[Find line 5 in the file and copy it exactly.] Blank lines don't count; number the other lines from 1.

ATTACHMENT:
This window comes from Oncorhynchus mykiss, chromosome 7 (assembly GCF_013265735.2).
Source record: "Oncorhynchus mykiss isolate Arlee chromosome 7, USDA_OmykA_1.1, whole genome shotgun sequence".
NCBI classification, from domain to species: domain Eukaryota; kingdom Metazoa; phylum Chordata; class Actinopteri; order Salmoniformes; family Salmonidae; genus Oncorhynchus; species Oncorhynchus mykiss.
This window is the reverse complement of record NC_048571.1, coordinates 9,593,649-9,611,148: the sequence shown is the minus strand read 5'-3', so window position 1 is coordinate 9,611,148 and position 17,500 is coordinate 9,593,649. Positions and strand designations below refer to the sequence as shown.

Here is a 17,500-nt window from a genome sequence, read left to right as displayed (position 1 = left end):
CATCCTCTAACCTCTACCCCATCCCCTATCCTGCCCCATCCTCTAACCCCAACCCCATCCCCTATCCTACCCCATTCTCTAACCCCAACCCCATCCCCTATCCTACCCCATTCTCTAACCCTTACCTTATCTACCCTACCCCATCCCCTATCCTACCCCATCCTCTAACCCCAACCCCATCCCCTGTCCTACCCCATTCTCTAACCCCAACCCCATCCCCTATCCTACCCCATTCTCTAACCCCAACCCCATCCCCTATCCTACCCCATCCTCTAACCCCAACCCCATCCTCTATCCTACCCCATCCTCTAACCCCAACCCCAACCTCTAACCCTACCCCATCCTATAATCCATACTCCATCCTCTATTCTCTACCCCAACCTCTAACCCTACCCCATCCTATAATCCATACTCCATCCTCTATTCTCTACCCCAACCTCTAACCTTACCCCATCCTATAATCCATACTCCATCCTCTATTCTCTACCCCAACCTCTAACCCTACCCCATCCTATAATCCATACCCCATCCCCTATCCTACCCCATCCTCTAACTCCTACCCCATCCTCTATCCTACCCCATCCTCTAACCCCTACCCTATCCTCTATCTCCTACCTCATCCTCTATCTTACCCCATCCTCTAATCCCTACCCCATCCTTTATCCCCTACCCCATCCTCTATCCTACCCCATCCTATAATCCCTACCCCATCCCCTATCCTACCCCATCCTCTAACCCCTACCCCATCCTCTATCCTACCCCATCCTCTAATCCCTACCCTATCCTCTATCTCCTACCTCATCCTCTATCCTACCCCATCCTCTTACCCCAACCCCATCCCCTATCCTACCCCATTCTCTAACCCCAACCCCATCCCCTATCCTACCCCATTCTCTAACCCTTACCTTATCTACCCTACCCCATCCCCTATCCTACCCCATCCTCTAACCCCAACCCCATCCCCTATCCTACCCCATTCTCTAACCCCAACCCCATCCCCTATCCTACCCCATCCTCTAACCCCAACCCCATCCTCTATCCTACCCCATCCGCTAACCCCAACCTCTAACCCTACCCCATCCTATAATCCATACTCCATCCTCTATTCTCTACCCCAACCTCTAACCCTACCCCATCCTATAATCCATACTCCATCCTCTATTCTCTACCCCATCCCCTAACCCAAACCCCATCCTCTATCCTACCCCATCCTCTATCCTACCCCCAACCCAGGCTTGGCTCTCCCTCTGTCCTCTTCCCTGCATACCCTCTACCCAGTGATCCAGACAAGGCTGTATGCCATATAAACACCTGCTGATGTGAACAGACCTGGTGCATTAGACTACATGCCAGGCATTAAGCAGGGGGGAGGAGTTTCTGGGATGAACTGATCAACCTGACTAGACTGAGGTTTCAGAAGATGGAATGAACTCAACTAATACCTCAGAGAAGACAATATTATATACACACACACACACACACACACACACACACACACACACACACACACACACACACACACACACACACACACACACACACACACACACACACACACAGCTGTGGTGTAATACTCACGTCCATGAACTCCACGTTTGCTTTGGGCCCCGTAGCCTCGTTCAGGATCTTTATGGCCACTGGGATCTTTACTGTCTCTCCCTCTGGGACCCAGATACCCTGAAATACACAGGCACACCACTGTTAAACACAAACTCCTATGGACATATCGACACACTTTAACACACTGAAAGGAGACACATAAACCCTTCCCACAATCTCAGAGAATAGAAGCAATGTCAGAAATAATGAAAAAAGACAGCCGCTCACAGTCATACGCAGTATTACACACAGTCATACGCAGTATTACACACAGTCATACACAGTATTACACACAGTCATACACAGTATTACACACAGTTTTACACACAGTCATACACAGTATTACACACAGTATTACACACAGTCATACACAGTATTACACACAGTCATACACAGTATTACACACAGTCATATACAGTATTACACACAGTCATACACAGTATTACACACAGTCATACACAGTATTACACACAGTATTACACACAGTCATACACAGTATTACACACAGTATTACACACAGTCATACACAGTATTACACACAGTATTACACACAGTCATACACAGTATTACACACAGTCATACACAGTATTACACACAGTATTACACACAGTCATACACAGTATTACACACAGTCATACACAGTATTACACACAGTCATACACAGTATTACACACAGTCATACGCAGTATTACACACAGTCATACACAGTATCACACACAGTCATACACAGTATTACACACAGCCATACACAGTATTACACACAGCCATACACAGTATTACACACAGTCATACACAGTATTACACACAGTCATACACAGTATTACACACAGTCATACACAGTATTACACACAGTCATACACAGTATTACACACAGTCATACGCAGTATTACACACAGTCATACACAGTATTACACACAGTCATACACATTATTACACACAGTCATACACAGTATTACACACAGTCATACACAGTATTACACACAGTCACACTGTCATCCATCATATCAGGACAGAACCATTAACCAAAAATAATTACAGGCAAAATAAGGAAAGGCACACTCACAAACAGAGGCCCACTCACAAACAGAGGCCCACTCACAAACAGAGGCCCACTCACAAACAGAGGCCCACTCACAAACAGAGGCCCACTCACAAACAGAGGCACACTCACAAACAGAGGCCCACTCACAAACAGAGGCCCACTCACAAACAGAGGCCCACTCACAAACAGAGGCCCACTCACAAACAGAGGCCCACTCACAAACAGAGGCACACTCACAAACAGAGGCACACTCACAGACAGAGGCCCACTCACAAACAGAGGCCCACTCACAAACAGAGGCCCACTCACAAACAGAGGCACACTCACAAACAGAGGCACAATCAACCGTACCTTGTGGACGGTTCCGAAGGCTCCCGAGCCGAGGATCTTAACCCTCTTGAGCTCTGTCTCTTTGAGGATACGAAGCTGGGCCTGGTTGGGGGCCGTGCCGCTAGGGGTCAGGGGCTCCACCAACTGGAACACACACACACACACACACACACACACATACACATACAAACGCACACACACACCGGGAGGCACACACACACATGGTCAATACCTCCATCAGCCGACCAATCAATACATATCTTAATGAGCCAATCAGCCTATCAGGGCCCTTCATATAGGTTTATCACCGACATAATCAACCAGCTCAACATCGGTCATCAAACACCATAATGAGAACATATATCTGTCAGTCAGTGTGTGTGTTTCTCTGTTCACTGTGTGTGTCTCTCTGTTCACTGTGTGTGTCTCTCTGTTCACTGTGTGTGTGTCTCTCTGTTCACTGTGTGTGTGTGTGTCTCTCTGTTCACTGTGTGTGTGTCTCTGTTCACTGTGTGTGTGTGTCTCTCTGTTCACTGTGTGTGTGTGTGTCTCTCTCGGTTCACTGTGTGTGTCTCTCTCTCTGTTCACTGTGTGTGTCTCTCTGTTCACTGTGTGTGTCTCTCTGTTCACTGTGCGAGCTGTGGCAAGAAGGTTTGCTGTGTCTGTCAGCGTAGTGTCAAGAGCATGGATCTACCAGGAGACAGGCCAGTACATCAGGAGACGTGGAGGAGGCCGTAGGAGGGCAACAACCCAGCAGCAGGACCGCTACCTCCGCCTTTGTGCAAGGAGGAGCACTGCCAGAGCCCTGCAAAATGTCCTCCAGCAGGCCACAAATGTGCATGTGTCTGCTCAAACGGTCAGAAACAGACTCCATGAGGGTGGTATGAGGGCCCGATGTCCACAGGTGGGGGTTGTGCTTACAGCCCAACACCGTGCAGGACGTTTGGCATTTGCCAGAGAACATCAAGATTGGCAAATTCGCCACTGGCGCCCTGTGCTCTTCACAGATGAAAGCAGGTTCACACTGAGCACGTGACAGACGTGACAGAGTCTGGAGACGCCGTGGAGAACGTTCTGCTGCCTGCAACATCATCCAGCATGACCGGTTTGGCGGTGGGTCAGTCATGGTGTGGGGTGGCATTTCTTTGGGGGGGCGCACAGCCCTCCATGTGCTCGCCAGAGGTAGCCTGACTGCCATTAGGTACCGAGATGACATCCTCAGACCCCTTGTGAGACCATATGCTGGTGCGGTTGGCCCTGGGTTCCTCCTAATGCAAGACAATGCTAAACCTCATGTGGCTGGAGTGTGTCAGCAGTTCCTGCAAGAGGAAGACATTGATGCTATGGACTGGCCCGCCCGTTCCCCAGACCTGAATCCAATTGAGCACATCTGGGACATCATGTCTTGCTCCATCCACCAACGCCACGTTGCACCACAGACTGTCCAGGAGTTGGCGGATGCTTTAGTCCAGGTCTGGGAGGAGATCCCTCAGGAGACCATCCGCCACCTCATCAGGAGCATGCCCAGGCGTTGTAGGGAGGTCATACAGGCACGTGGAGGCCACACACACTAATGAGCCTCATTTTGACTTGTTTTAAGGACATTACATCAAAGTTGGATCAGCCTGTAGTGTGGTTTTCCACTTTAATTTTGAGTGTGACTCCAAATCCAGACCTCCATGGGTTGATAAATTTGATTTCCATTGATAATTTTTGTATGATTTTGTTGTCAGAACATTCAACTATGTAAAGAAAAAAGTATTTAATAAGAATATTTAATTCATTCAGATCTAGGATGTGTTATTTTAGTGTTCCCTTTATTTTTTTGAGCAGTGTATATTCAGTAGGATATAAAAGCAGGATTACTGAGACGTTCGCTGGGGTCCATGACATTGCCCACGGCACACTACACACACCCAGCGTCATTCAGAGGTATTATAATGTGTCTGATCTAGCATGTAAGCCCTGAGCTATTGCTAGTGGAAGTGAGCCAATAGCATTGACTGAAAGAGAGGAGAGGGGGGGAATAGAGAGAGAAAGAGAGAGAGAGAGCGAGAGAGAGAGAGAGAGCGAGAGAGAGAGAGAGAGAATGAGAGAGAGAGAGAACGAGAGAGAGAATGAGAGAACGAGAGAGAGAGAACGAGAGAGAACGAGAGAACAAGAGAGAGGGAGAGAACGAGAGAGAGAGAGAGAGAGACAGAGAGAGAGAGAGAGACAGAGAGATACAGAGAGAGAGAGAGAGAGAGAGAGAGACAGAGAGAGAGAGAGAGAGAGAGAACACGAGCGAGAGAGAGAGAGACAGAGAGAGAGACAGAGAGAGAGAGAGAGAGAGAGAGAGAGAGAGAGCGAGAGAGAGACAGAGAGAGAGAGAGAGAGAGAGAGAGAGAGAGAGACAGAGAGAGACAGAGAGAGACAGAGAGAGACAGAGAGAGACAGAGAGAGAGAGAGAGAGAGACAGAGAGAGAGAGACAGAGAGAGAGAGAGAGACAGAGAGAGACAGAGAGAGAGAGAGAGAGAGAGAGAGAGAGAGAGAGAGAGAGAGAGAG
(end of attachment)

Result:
Here is a 17,500-nt window from a genome sequence, read left to right as displayed (position 1 = left end):